Debating children’s play is nothing new. For five centuries, scholars have explored the meaning of the children’s games depicted in Pieter Bruegel’s “Children’s Games.” The 1560 painting shows two hundred children playing 80 different games: children roll hoops, ride barrels, play tug of war, spin a top, play with a doll, and blow bubbles. Scholars have questioned whether the children are depicted as ideal or believably childlike; as little adults or as mischievous urchins; are engaged in folly or learning. Expressing both interest and concern, scholars have looked at the painting’s subject in the context of morality and of Antwerp’s progressive schools at the time. Four hundred years later, William Carlos Williams’ poem about the painting imagines a grim humor in Bruegel’s devotedly recording the games.
In the 21st century, interest and concern about children’s play persists. We wonder about and discuss play’s value, explore its relation to learning, and are concerned whether children are playing enough. Parsing what’s optimal for children’s play is a challenge. We try to distinguish, for instance, among the play we hope children engage in, the play we remember with delight from our own childhoods, and the possibility of play we are unaware of. While being concerned about whether children are playing enough or as children “used to play”, I don’t want to miss traces of the play that is occurring.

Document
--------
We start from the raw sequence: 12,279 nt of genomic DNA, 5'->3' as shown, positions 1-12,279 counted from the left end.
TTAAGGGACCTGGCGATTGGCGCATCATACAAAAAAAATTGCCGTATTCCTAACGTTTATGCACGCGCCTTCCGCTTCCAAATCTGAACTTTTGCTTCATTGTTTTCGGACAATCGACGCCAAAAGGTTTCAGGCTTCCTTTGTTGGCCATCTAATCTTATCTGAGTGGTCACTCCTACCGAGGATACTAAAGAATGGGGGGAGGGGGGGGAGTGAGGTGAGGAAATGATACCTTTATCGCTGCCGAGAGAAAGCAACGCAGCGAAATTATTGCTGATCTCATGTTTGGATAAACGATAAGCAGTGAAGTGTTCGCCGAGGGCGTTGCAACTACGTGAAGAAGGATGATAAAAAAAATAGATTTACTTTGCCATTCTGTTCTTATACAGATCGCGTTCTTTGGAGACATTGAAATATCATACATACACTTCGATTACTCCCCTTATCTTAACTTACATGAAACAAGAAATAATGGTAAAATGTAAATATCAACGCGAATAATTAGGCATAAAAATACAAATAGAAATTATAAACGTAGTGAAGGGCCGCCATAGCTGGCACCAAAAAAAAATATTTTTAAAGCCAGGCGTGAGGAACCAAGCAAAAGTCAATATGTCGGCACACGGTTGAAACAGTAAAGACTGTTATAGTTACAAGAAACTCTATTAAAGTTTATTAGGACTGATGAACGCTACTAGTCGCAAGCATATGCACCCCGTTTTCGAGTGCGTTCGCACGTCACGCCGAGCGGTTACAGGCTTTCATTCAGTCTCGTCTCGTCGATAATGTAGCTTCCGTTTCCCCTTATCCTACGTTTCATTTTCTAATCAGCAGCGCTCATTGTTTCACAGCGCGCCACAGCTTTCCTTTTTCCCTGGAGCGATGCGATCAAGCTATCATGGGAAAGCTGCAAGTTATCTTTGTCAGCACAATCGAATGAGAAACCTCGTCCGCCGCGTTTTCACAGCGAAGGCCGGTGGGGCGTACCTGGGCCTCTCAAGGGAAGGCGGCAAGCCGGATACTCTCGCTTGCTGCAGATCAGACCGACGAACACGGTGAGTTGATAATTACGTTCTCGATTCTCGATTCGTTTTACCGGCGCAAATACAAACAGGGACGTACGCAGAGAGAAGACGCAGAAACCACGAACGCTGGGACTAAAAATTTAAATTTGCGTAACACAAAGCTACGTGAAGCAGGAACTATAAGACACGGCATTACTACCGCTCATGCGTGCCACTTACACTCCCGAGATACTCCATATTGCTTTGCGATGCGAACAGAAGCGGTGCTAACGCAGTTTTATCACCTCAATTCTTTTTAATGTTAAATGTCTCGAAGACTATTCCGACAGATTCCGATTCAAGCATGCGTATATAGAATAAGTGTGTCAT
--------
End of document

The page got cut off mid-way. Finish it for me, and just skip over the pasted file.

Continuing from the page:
Whether children play enough or engage in the right kind of play, they are playing and often right before our very eyes. On my walks in my neighborhood and in other cities, I come across signs of children’s play. Who else would have decorated the sidewalk with chalk or built fairy houses? Who but three lucky sisters can draw with chalk on the side of their house? What else could create the screams of delight than Cente and his cousins riding the skateboard down the sidewalk–on their backs?
Children play where they find themselves. Without cars or busses to get very far from home on their own and with snippets of time too short to roam far on bikes, children’s places to play are close to where they live: in front of the house, in the back yard, under the trees in the side yard, and often on the strip of parkway between the sidewalk and street. In found spaces overlooked by adults, children create worlds leaving traces of their play of found objects, plants and seeds, water, light and shadow, small critters, and snow.
The spaces adults pass by or through with little notice are places children can take control of, even if only temporarily. Low down and out of sight, sometimes overgrown with plants or piled high with snow, children know just what to do in loosely structured, found spaces. They take ownership with their play. In a postage stamp-sized green space, children find inspiration in small objects (a straw dropped by a passerby), a puddle from yesterday’s rain, or plants pushing through unfriendly soil. Using whatever is available, children imbue found spaces with new qualities made possible by their imaginations.